1) Download and install Macrium Reflect (MR) from here: http://www.macrium.com/reflectfree.aspx
2) Run MR and choose the option: "Create an image of the partition(s) required to backup and restore Windows" to write a full backup to an external drive or USB stick
3) Use the option to create a boot USB stick or CD

My experience is that MR, when using the High Compression option, typically can compress the saved image file to about 50% of the USED space in the OS partition. This means if you have an 80GB OS partition, and 40GB is used, MR only needs about 20GB to store the image file.

I use this all the time and it typically takes less than 15 minutes to do the image backup and about the same time or less to do a restore.

Plus, MR has the option to Add a Recovery Boot Menu entry. This allows you then to boot into WinRE, and you can then use that to do a restore -- when you can't boot into Windows!

NOW, you have the means to restore a full working system from the external drive or USB stick in only a few minutes.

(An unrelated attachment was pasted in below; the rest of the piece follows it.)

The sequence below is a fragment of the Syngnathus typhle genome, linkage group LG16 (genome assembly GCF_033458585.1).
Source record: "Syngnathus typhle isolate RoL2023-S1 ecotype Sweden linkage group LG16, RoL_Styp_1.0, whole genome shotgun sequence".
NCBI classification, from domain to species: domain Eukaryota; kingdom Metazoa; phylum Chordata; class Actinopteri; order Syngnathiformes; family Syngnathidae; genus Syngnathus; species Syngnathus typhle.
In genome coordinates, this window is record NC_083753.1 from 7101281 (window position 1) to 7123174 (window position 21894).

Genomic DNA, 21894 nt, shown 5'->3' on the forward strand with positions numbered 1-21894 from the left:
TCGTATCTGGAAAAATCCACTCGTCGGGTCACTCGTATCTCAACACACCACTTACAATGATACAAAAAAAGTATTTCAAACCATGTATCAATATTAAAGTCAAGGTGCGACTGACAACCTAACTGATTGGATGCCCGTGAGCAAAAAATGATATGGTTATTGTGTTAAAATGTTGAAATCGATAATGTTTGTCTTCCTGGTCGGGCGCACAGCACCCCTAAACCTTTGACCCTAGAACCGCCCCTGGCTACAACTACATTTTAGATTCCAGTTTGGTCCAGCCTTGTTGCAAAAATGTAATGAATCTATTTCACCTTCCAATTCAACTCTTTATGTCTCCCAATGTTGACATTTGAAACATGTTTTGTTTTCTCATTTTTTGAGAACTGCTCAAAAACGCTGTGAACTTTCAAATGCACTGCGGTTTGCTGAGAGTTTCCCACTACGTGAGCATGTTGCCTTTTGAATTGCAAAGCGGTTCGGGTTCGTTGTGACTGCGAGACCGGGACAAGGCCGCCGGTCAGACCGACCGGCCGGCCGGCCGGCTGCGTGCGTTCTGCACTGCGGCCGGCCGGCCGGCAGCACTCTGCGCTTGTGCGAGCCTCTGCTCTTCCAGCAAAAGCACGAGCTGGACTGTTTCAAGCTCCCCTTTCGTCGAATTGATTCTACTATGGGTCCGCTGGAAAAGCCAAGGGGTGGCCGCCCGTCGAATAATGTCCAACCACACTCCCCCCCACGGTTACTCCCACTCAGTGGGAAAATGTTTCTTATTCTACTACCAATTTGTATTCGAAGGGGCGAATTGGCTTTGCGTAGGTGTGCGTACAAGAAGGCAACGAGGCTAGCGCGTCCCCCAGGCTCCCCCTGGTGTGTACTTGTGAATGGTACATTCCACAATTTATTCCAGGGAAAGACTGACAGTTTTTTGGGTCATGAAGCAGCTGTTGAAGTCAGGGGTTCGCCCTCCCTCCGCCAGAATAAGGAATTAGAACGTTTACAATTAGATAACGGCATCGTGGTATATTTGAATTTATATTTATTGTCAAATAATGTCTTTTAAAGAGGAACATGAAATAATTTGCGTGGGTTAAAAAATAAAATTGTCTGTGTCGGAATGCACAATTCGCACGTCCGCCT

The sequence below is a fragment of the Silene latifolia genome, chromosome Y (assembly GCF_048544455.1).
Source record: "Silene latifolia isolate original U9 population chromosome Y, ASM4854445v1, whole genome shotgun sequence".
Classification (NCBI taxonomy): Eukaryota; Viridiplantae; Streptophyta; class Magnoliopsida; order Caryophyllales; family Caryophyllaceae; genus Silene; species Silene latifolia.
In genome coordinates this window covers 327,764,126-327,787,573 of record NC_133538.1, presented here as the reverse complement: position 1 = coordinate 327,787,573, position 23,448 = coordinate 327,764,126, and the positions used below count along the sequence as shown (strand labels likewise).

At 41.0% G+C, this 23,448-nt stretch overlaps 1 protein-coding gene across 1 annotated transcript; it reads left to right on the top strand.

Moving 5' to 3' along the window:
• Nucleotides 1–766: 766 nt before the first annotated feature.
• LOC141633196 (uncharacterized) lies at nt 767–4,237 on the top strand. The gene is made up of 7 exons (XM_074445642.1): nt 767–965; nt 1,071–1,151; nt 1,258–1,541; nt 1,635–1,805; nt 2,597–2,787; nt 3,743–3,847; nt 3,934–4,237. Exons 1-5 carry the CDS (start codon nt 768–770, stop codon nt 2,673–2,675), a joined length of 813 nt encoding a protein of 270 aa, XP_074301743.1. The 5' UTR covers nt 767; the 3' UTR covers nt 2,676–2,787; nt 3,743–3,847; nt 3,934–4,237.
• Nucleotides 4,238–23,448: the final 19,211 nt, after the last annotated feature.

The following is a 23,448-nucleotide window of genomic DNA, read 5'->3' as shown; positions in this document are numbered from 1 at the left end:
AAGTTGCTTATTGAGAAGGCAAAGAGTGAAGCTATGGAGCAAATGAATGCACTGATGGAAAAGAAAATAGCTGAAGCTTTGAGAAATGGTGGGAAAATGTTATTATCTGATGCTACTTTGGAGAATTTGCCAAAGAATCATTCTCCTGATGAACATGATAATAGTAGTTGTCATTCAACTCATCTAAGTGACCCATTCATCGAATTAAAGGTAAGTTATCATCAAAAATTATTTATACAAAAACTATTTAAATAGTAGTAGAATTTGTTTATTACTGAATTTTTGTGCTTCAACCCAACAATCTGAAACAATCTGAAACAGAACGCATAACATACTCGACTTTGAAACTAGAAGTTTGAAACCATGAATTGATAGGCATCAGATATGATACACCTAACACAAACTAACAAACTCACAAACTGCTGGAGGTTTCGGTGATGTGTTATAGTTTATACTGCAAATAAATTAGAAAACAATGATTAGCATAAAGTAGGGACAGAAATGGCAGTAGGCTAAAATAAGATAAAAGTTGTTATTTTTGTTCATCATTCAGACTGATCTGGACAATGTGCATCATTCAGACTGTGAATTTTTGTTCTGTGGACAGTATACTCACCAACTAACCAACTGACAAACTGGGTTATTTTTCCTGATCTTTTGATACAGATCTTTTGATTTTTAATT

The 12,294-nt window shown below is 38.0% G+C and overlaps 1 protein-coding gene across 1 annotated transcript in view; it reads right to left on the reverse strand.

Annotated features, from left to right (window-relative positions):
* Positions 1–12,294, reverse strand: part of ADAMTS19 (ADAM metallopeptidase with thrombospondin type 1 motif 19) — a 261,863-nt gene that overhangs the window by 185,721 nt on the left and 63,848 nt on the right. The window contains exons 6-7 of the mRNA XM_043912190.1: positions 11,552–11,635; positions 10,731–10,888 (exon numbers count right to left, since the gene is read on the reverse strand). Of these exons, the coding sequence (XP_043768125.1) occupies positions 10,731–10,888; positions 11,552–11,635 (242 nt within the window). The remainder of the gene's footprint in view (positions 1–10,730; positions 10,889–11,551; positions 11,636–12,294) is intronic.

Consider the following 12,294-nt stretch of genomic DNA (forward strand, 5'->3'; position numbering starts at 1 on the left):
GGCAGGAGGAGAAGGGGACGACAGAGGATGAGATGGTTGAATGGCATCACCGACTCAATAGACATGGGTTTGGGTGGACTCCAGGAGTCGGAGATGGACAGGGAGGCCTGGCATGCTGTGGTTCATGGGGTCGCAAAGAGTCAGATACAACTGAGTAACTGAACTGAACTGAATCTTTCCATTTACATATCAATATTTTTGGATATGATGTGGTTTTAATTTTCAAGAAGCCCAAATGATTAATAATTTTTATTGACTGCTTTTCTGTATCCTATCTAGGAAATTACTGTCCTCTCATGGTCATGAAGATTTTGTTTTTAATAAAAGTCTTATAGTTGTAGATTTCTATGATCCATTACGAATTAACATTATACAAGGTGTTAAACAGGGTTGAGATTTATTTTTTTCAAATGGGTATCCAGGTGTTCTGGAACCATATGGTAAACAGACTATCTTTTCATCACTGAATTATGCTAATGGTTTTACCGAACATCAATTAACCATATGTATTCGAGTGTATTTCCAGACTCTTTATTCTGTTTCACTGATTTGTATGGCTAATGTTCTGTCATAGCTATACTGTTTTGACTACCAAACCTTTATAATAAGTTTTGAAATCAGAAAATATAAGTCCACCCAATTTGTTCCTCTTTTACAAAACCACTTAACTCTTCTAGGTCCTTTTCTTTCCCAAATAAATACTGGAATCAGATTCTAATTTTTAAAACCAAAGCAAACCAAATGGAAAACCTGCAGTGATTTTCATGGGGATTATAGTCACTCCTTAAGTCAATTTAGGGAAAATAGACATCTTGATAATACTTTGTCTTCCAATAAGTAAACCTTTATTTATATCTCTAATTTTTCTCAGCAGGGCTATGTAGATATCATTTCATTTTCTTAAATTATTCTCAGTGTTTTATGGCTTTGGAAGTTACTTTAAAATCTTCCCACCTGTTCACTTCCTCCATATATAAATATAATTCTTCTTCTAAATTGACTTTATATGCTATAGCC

-----------------------------------

You will need to use the link to download Win10 installation media and either burn a DVD or create a USB stick: http://windows.microsoft.com/en-us/windows-10/media-creation-tool-install?ocid=ms_wol_win10

Note that when you go do download and build install media, the tool defaults to matching what is already installed on your PC (as in, Home for Home, 64-bit for 64-bit). Make sure you select the same version as needed for your PC. If you do not, the resulting media will be different and will force you to enter a NEW product code!

Once you have that media, follow the instructions in the link: http://www.tenforums.com/tutorials/16397-repair-install-windows-10-place-upgrade.html